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THE UNIVERSITY OF DODOMA

SCHOOL OF SOCIAL SCIENCES

DEPARTMENT OF ACCOUNTING AND FINANCE

COURSE NAME: INTERNATIONAL BUSINESS FINANCE

COURSE CODE: AF: 3O9

COURSE INSTRUTOR: KAJALE KASIKA

NATURE OF WORK: ASSIGNMENT

S/NO NAMES OF REG.NUMBER DEGREE SIGNATURE


PARTICIPANTS COURSE
01 SEREKI, MESACK T/UDOM/O8/05919 B.COM(ACC)
02 WEREMA, UPENDO T/UDOM/08/05949 B.COM(ACC)

Question;

Write on evolution of modern international monetary system and why we do study international
business finance.
Evolution is gradual development of something into a more complex or better form.
International monetary system are sets of internationally agreed rules, conventions and
supporting institutions that facilitate international trade, cross border investment and generally
the reallocation of capital between nation states. The evolution of the international monetary is
the general frameworks in which financial transaction are made among resident of different
countries. It is provide a brief account of gold, silver standard and bank note and their functional
and advantage in the international arena. Such a system is necessary to define a common
standard of value for the world’s currencies. These systems are as follows;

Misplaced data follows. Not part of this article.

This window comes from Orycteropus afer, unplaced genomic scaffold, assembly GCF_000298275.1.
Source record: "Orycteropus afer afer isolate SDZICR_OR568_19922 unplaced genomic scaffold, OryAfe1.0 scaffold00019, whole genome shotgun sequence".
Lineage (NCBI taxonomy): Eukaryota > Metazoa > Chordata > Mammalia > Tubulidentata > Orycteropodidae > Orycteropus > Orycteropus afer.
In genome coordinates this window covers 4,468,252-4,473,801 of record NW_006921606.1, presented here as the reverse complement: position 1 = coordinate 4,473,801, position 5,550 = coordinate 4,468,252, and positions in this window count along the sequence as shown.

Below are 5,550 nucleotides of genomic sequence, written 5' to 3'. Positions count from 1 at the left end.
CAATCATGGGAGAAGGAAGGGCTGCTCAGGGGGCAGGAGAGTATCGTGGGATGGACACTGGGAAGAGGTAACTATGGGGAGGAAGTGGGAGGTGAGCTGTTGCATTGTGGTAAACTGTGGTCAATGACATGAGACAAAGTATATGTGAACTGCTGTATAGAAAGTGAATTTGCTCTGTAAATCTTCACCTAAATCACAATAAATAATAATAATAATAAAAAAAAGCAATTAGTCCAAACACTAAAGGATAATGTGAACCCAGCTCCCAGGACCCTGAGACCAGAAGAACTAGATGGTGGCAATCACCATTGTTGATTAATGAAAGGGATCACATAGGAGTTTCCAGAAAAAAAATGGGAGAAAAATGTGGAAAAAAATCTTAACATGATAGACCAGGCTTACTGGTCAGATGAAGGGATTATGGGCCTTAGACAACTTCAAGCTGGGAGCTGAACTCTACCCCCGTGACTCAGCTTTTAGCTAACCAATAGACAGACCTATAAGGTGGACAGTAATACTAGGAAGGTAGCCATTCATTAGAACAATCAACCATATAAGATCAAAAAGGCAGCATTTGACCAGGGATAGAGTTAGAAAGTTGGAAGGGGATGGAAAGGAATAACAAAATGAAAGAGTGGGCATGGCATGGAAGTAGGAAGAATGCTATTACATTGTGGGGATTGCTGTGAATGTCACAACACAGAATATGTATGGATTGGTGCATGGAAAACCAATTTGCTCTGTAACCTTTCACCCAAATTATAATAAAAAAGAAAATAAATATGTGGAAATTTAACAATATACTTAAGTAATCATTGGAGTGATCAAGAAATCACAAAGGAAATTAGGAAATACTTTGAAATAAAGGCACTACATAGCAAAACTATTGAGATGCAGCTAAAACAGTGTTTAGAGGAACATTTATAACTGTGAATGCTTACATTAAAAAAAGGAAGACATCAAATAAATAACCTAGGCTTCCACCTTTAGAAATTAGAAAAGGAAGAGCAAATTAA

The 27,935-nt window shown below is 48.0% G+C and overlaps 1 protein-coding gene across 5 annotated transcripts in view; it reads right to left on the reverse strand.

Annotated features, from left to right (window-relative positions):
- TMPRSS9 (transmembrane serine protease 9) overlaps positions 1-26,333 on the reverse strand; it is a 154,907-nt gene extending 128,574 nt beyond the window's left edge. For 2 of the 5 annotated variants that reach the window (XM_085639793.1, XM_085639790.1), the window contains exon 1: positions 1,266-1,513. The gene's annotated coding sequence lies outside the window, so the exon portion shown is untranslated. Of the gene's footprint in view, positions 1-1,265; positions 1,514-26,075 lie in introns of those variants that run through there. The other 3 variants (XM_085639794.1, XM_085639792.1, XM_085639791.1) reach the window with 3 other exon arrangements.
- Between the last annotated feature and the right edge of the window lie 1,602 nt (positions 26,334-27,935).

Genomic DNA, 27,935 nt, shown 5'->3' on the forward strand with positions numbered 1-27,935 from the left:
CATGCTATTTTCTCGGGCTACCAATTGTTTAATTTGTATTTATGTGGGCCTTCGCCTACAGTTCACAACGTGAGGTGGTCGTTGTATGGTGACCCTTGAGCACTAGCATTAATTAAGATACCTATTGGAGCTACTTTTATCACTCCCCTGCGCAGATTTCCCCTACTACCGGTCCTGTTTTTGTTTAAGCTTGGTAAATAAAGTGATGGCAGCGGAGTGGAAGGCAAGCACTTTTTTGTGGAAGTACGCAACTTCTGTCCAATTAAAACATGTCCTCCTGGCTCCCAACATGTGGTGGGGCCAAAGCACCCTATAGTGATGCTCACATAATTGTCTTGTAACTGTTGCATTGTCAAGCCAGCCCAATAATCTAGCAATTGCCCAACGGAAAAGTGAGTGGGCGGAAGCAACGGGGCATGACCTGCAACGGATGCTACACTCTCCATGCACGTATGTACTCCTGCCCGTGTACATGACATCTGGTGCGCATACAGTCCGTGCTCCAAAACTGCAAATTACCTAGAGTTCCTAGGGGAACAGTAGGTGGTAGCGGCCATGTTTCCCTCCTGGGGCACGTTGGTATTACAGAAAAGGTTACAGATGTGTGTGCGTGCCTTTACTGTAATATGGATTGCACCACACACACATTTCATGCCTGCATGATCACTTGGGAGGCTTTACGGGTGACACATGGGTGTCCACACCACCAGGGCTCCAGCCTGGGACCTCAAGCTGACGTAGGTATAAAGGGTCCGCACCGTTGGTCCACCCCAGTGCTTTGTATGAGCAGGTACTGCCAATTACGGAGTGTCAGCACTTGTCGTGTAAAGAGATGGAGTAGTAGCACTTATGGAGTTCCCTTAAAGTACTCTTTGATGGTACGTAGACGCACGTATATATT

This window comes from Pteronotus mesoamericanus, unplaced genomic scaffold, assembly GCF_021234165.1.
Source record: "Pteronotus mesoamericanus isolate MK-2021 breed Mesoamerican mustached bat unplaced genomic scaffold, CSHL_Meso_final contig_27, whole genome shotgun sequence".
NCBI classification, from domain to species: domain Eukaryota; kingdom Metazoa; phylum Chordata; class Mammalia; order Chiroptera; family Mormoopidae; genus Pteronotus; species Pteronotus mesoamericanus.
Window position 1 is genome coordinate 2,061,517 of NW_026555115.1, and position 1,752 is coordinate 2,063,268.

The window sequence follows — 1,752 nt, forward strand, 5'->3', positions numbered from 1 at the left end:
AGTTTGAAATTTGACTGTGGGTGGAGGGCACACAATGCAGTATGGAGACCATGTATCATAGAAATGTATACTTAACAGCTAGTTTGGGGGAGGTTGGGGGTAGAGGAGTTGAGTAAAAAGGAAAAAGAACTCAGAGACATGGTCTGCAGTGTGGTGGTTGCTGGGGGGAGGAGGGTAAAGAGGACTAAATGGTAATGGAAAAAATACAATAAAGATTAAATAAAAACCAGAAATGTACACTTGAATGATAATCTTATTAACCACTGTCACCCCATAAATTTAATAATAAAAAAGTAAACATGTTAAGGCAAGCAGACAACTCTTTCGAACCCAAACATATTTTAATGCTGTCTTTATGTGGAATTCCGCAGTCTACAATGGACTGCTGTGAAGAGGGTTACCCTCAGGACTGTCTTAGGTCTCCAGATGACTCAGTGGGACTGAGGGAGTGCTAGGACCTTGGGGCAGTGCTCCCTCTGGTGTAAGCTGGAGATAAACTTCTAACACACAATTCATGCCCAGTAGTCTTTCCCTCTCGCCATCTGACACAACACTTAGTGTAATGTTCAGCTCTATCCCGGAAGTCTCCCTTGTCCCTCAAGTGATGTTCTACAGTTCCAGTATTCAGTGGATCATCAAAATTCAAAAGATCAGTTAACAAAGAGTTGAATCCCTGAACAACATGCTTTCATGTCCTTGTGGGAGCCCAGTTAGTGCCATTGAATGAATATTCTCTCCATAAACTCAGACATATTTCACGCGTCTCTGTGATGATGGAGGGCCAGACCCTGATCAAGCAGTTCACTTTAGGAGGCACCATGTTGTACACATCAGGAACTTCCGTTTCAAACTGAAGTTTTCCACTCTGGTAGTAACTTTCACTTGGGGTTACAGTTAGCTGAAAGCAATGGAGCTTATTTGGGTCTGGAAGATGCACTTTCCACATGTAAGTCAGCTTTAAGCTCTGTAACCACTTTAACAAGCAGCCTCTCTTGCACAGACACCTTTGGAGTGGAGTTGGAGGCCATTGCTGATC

The Gold and Gold Bullion standards.

The first modern international monetary system was the Gold standard. Operating during the late
19th and 20th century, the Gold standard provide for the free circulation between nations of Gold
also is a monetary system in which economic unit of account is fixed weight gold.

The advantages of the system lay in its stabilizing influence. A nation that exported more than it
imported would receive gold in payment of the balance; such an influx of gold raised prices, and
thus lowered the value of the domestic currency. Higher prices resulted in decreasing the demand
for exports, an outflow of gold to pay for the now relatively cheap imports, and a return to the
original price level

A major defect in such a system was its inherent lack of liquidity; the world's supply of money